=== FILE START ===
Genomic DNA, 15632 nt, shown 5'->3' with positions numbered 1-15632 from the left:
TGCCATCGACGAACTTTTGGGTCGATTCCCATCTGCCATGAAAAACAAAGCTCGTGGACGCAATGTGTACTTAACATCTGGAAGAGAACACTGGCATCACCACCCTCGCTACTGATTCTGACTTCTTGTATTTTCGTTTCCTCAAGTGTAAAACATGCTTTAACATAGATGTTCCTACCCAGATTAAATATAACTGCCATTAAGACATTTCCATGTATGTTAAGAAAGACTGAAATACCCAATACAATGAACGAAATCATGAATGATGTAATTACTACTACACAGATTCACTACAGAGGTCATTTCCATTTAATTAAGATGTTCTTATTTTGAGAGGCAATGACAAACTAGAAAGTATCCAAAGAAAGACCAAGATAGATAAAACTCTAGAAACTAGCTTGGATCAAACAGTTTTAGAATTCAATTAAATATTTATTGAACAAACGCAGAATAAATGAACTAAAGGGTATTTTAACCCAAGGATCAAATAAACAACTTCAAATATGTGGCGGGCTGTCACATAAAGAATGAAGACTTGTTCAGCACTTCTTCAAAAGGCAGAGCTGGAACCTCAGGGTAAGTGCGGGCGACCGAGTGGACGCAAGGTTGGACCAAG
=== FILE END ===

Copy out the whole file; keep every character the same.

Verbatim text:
Genomic DNA, 15632 nt, shown 5'->3' with positions numbered 1-15632 from the left:
TGCCATCGACGAACTTTTGGGTCGATTCCCATCTGCCATGAAAAACAAAGCTCGTGGACGCAATGTGTACTTAACATCTGGAAGAGAACACTGGCATCACCACCCTCGCTACTGATTCTGACTTCTTGTATTTTCGTTTCCTCAAGTGTAAAACATGCTTTAACATAGATGTTCCTACCCAGATTAAATATAACTGCCATTAAGACATTTCCATGTATGTTAAGAAAGACTGAAATACCCAATACAATGAACGAAATCATGAATGATGTAATTACTACTACACAGATTCACTACAGAGGTCATTTCCATTTAATTAAGATGTTCTTATTTTGAGAGGCAATGACAAACTAGAAAGTATCCAAAGAAAGACCAAGATAGATAAAACTCTAGAAACTAGCTTGGATCAAACAGTTTTAGAATTCAATTAAATATTTATTGAACAAACGCAGAATAAATGAACTAAAGGGTATTTTAACCCAAGGATCAAATAAACAACTTCAAATATGTGGCGGGCTGTCACATAAAGAATGAAGACTTGTTCAGCACTTCTTCAAAAGGCAGAGCTGGAACCTCAGGGTAAGTGCGGGCGACCGAGTGGACGCAAGGTTGGACCAAG